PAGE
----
The WIPS application is used to monitor the wireless radio spectrum for the presence of unsafe access points and clients, and is used to configure policies to classify rogue APs/wireless attacks and take countermeasures to mitigate the impact of foreign intrusions.

The WIPS Policy screen is used to configure policies for rogue AP and wireless attacks on the network. You can configure one overall policy for the Stellar wireless network. When an attack is detected based on the policy, the detected device is banned from the network and is displayed on the Client Blocklist for review.

To configure WIPS policies, navigate to the WIPS Policy screen by clicking on Wireless > WIPS > Policy under the “Configure” section of the OmniVista Cirrus Menu. The WIPS Policy screen displays with the default settings for a Rogue AP Policy and Wireless Attack Detection Policy.

After creating a policy as described below, click on Save to activate the policy for the wireless network.

Creating Rogue AP Policies

A rogue AP is an unauthorized AP connected to the wired side of the network, that is considered a security threat to the wireless network. An interfering AP is an AP seen in the wireless environment but not connected to the wired network, which is not considered a direct security threat. However, some interfering APs may have an impact on network quality and can interfere with valid client access to the network. Complete the fields below to configure rules to classify interfering APs as rogue APs.

Rogue AP Policy

  • Signal Strength Threshold - If enabled, an interfering AP with greater RSSI than the setting value will be classified as rogue (Range = 50 - 95 dBm). By default, the RSSI matching rule is enabled and threshold is set to 70 dBm.

  • Detect Valid SSID - If enabled, a foreign AP broadcasting the same SSID with valid Stellar network SSIDs will be classified as rogue. By default, the Detected Valid SSID rule is enabled.

  • Detect Rogue SSID Keyword - If enabled, an interfering AP broadcasting and SSID that matches the characteristic specified by the user will be classified as rogue. The matching condition can be equal to or contain the configured keyword.  

  • Rogue OUI - If enabled, interfering APs matching this MAC OUI will be classified as rogue.

Friendly AP

  • Friendly MAC - An AP classified as interfering or rogue can be trusted to be a "Friendly" AP by entering the MAC OIU of the AP - essentially creating a Vendor "Allowlist". These interfering APs will never be classified as rogue.

The default MAC OUIs (34:e7:0b and dc:08:56) are required for Stellar APs. Also note that you can have a maximum of 32 Friendly MAC OUIs/MAC addresses, including the two default Stellar AP MAC OUIs.

Containment Policy

  • Rogue AP Containment - If enabled, the rogue AP containment function reduces the impact of the rogue AP on valid clients. By default, Rogue AP Containment is enabled.

Wireless Attack Detection Policy

A rogue AP is not the only threat to the wireless network, other wireless attacks can be detected and mitigated for both APs and Clients. To create Wireless Attack Detection Policies, you must enable Wireless Detection.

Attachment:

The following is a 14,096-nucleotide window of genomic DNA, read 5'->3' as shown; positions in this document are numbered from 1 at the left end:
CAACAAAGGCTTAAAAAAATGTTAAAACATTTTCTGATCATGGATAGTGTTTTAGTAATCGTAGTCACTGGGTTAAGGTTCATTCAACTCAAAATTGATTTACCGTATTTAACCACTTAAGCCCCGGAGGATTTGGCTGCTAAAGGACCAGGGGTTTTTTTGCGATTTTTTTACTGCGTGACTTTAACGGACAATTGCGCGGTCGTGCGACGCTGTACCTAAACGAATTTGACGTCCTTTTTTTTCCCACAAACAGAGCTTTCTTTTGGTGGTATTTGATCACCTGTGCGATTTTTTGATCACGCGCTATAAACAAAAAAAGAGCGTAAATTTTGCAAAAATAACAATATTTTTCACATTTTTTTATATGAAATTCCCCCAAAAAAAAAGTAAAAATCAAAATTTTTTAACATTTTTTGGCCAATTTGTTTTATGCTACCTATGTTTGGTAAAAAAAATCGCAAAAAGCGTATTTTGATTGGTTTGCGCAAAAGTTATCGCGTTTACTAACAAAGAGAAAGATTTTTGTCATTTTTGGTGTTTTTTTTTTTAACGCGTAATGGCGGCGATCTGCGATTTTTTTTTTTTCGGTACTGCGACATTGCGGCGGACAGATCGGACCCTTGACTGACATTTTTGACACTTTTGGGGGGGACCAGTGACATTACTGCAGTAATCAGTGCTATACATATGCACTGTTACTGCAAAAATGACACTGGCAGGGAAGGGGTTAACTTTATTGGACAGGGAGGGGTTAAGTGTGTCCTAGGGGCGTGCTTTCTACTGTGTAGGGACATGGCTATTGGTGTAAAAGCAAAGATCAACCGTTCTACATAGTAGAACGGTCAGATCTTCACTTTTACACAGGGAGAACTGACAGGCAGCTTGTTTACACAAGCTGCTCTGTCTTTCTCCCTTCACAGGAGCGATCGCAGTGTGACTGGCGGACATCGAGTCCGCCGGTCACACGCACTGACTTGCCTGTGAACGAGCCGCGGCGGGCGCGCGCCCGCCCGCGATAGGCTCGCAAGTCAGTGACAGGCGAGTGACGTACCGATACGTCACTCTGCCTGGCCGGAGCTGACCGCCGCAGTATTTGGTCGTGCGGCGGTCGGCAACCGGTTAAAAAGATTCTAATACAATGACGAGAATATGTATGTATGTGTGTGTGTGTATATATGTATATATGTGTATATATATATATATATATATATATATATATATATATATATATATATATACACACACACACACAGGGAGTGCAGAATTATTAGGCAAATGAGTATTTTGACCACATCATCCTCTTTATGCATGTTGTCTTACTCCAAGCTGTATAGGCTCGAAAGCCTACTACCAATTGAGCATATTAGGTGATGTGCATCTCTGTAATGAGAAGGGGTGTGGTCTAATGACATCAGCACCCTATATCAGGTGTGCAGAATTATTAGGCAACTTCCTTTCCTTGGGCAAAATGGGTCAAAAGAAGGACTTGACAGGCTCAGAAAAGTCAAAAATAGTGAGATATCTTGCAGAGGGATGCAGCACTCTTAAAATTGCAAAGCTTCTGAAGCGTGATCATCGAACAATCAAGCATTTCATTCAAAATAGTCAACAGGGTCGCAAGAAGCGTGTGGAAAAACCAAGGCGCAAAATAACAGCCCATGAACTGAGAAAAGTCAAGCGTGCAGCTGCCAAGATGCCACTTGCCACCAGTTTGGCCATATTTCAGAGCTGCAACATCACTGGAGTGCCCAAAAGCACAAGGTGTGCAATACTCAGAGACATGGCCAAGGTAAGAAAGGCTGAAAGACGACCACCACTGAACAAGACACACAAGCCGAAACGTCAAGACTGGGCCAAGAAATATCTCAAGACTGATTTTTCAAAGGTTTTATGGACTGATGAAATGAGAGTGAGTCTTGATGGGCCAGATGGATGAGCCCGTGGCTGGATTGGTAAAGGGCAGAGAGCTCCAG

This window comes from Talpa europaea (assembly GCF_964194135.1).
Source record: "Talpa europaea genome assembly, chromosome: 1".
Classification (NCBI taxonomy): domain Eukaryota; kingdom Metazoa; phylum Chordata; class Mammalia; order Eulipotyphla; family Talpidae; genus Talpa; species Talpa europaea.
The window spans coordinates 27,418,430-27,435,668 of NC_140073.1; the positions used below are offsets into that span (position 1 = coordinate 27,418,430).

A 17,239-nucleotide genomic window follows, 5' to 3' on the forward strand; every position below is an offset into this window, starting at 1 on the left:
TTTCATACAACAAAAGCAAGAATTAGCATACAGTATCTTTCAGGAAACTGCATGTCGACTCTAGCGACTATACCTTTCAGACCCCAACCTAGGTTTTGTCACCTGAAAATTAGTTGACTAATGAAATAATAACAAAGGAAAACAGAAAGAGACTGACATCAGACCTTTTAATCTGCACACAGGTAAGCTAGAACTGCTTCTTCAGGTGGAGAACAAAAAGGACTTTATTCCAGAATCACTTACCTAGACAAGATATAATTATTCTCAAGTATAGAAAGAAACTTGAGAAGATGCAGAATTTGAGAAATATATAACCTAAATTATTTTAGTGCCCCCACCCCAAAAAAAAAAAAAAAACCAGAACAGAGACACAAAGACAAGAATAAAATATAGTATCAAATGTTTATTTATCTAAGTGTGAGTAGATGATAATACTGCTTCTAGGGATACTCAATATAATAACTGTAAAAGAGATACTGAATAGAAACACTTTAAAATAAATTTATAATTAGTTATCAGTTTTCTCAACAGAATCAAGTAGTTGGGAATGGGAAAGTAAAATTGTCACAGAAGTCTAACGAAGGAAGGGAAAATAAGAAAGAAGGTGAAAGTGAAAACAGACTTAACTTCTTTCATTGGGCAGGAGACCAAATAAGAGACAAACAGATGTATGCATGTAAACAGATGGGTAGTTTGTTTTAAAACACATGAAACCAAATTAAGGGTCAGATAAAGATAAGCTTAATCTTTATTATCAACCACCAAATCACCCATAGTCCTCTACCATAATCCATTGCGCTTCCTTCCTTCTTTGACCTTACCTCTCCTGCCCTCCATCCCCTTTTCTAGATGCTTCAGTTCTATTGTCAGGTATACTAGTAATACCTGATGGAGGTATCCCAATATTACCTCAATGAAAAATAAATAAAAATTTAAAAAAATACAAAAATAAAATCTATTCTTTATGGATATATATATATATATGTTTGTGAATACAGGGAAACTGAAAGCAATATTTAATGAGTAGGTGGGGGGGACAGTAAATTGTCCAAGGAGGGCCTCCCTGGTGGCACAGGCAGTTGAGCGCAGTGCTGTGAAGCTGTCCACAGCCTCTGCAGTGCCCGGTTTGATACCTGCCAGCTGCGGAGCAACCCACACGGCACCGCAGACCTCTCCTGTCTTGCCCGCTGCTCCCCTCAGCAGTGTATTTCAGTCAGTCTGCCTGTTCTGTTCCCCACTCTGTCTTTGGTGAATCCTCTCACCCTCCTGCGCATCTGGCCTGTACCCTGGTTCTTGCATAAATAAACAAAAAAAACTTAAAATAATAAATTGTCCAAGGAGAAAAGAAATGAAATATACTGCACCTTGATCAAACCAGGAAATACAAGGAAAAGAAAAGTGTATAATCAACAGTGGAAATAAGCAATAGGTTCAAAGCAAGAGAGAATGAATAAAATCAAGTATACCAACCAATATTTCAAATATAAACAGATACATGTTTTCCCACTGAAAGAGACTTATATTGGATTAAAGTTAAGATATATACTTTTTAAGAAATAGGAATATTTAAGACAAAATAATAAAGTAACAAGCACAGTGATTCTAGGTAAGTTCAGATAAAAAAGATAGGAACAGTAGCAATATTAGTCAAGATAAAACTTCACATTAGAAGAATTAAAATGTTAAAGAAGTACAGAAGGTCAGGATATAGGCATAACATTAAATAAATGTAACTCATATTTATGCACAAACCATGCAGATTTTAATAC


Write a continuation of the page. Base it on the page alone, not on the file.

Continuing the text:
When configuring a policy, each detection policy can be set to one of the following levels. When a level is selected, all detection policies included in that level are displayed and selected.

  • High - Enables all applicable detection mechanisms, including all the options of low and medium level settings.

  • Medium - Enables important detection mechanisms. This includes all the options of the low-level settings.

  • Low (Default) - Enables only the most critical detection mechanisms.

  • Custom - Enables only the selected detection mechanisms. When this level is selected all detection mechanisms are displayed. Select the ones you want to include in the policy.

The sections below describe each of the Wireless Attack Detection Policies.

AP Attack Detection Policy

An AP Attack Detection Policy detects multiple attacks originating from foreign APs. The following detection methods are available depending on the level selected.

  • Detect AP Spoofing - An AP Spoofing attack involves an intruder sending forged frames that are made to look like they are from a valid AP.

  • Detect Broadcast De-authentication - A de-authentication broadcast attempts to disconnect all clients in range. Rather than sending a spoofed de-authentication frame to a specific MAC address, this attack sends the frame to a broadcast address.

  • Detect Broadcast Disassociation - By sending disassociation frames to the broadcast address (FF:FF:FF:FF:FF:FF), an intruder can disconnect all stations on a network for a widespread DoS.

  • Detect Adhoc Networks using VALID SSID - If an unauthorized ad hoc network is using the same SSID as an authorized network, a valid client may be tricked into connecting to the wrong network. If a client connects to a malicious ad hoc network, security breaches or attacks can occur.

  • Detect Long SSID - Detects long SSIDs with more than 32 characters in the name.

  • Detect AP Impersonation - In AP impersonation attacks, an AP assumes the BSSID and ESSID of a valid AP. AP impersonation attacks can be done for person-in-the-middle attacks, a rogue AP attempting to bypass detection, or a Honeypot attack.

  • Detect Adhoc Networks - An ad hoc network is a collection of wireless clients that form a network among themselves without the use of an AP. If the ad hoc network does not use encryption, it may expose sensitive data to outside eavesdroppers. If a device is connected to a wired network and has bridging enabled, an ad-hoc network may also function like a rogue AP. Additionally, ad-hoc networks can expose client devices to viruses and other security vulnerabilities.